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With lenders increasing the average mortgage to 6% or 7% interest, many new buyers simply can’t afford to enter the market


Real Estate Agents Going out of Business

California has the third-highest number of realtors in the U.S. They sit just behind Florida and Texas: two states that also share the same real estate frenzy.

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Due to the dramatic reduction in home buyers in the past year, many agents have had to hang up their hats or close their practice altogether.


Property Tax Rates Are Also to Blame

Another common bill for homeowners has drastically changed the ability for many people to continue to afford their house: property taxes. 

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In the past year alone, the average property tax bill has skyrocketed 125.3%. The average bill in 2022 was $26,319. Today, that bill sits at a staggering $59,307. 


The Tech Sector Has Played Its Part in the Reduction

While many tech companies used to call San Francisco and the Bay Area home, many have left the state or shuttered their doors completely.

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Companies have also been affected by the rise of A.I programs. This tool has made many jobs in the tech space obsolete.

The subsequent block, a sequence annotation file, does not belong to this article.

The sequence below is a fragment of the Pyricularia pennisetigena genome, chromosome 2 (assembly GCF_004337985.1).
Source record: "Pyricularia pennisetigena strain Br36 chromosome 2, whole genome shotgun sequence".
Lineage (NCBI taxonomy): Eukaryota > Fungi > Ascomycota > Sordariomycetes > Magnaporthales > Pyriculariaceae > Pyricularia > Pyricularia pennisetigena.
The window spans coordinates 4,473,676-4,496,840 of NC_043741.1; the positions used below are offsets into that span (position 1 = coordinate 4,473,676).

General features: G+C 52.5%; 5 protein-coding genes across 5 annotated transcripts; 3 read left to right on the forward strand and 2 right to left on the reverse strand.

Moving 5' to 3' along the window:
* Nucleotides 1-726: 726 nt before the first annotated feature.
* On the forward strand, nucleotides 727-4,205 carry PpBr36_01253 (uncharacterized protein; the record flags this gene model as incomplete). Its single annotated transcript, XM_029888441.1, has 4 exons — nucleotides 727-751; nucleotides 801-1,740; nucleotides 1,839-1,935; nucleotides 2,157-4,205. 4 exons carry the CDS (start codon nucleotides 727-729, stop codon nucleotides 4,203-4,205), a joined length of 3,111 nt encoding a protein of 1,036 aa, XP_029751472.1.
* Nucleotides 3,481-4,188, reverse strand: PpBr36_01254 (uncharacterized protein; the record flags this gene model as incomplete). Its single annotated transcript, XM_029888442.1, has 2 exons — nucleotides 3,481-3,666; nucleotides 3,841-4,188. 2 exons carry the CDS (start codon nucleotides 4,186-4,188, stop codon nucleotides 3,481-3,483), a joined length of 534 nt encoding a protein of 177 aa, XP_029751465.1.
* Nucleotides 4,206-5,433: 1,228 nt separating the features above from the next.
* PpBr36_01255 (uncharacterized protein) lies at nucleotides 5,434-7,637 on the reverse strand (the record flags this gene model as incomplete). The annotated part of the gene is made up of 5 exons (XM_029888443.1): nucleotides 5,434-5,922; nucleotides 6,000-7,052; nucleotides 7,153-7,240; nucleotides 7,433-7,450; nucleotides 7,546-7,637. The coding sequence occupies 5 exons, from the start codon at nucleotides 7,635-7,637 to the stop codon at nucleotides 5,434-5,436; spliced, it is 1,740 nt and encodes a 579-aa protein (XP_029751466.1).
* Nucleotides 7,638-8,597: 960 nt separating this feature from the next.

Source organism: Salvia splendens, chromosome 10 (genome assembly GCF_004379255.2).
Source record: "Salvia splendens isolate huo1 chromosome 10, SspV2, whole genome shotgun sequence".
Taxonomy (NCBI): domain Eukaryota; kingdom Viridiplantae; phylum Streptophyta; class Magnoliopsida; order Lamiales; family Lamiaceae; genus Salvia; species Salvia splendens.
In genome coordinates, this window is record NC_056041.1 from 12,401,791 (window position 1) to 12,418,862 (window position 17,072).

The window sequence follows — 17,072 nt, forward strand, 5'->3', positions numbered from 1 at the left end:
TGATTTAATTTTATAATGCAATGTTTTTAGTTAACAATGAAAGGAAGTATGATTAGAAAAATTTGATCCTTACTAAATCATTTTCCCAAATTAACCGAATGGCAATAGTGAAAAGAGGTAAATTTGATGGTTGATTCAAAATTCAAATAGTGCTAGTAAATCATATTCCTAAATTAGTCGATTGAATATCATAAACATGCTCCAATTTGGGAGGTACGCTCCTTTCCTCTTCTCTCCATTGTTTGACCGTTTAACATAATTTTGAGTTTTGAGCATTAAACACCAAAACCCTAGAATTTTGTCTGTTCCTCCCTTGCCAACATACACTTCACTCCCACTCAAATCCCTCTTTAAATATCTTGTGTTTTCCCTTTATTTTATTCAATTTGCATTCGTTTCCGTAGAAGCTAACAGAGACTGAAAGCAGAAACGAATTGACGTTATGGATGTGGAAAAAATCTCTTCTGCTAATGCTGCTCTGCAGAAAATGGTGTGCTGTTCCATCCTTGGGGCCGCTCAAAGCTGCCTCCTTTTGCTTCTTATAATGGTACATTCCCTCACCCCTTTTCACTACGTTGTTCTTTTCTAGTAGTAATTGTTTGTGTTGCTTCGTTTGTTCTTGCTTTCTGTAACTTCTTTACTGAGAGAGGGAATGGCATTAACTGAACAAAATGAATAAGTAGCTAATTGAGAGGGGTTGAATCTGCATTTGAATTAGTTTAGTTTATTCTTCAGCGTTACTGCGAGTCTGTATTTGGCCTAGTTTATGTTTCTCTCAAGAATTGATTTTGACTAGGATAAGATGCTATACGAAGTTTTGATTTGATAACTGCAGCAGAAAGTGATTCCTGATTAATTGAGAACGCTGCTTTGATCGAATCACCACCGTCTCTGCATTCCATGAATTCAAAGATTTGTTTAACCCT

San Francisco's Ghostown

Downtown San Francisco has taken the biggest hit from this ongoing correction, which might feel like an over-correction as many people are taking losses on their home sales and businesses close their doors.

Elevated view of a bustling street in San Francisco's Chinatown at dusk, flanked by buildings with traditional Chinese architectural elements. In the distance, the Bay Bridge can be seen

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The massive office vacancy rate and the rise in retail theft have left the downtown area feeling more like a ghost town than a thriving city.


The Loss of Major Stores

Adding to the city’s haunt is the absence of a major mall: Westfield Mall. The mall, which sat near the heart of Downtown San Francisco, closed the shopping center due to several factors.

A large multi-store building in downtown San Francisco

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Among these factors included the loss of sales as inflation increased, the loss of foot traffic as many moved out of the city, and an increase in crime in the area.


Laws, Costs, and Permits Discourage New Builds

Another contributor to the high home prices in California is a direct result of the regulations the state has put in place that make building new homes a slow and expensive process.

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These laws discourage developers from building new projects that could help lower the prices of homes in the state.


High Demand Still Exists in California

Despite the recent drop in home prices across the Golden State, California’s home prices are still high due to a lack of inventory.

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This high demand will forever keep home prices high and out of reach for most Californian residents.


California’s Home Prices Are Still Historically High